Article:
On the Capitol Campus today, lawmakers are debating a bill that would undermine the transparency of state government by making it more difficult for a citizen to obtain public records.
Ever since Washington voters approved an initiative creating the 1972 Public Records Act – by an overwhelming 72 percent yes vote – public agencies and elected officials have been doing their best to make it less effective.
In its original form, the Public Records Act contained only 10 exemptions, specifying circumstances under which the disclosure of documents to a citizen could be blocked. Our state was a national leader in open government.
There are more than 400 exemptions today, severely limiting access to public information and undermining the transparency of government that was intended by the Public Records Act.
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Assistant Majority Whip Dean Takko has launched a new assault on open government with HB 1128. The House committee on local government held a hearing on the bill last week and may decide its fate in executive session today or Friday.
The bill attempts to address concerns by public agencies about the amount of time spent fulfilling citizen requests for public documents. But the proposed legislation goes much too far.
According to the Washington Coalition for Open Government, “Nobody, including WCOG, thinks an agency should be able to be bankrupted by public records requests, or required to set aside all of its other important work and focus only on responding to requests.”
But Takko’s bill would reduce the amount of time a public agency is required to spend on records requests, down to as little a five hours per month. An inefficient agency could conceivably burn through that ceiling in the first week and refuse to honor any further public requests.
In an unsatisfactory attempt to trade off public access for agency efficiencies, the bill would require agencies to post more information online.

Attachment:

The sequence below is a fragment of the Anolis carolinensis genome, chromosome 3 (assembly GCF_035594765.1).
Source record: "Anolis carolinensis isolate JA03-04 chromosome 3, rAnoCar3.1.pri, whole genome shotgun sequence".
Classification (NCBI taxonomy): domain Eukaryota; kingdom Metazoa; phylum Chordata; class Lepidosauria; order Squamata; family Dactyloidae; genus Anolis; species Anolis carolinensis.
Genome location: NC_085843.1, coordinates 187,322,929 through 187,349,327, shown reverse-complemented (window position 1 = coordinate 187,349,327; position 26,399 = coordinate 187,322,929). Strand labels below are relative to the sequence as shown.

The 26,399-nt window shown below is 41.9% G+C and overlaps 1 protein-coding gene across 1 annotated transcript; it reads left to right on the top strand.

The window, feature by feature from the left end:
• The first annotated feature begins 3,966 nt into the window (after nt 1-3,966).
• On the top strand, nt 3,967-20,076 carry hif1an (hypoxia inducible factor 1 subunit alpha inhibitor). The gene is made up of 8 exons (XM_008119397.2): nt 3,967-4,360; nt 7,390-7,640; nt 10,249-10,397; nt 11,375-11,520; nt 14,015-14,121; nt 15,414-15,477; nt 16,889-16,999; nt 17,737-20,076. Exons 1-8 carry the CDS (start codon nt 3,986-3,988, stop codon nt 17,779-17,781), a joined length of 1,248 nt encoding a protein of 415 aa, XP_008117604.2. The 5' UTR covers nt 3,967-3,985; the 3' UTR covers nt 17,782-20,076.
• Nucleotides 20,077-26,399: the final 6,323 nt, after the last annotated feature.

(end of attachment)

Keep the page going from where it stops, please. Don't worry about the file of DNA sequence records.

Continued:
But, guess what? The Public Records Act already allows agencies to post documents online as an efficient means of creating transparency and easy access by citizens.
Takko’s bill actually rewards the most inefficient agencies. Agencies bogged down in manual searches for documents – rather than pointing citizens to online links – can quickly exhaust the minimum number of hours they are required to spend on public records requests.
The most egregious section of the bill, however, would allow public agencies to sue a citizen requester to prevent disclosure of documents the agency did not want to release.
Public agencies already have such a right to sue, if the person requesting documents is incarcerated.
Prison inmates initially abused the Public Records Act by flooding agencies with nuisance requests, and legislators correctly responded by allowing agencies to seek injunctions against requests from people serving criminal sentences.
Takko’s bill would extend this right to deprive access to all citizens based on some undefined criteria, and without even giving the citizen his or her day in court. Agencies could literally choose which requests to challenge, putting themselves in the driver’s seat – instead of the public.
That is clearly not the intent of the Public Records Act.
The state Supreme Court agrees. It has ruled several times that the state’s once-leading position on open government is a “mandate for broad disclosure of public records.” In a 1978 case, it said the costs and inconvenience to public agencies are “of insignificant impact compared with the stated purpose of the Act.”
State legislators should act in the best interests of the public, not government agencies, and reject this bad bill.
When faced with a question of whether to disclose too much or too little, an open and transparent government will always choose the former.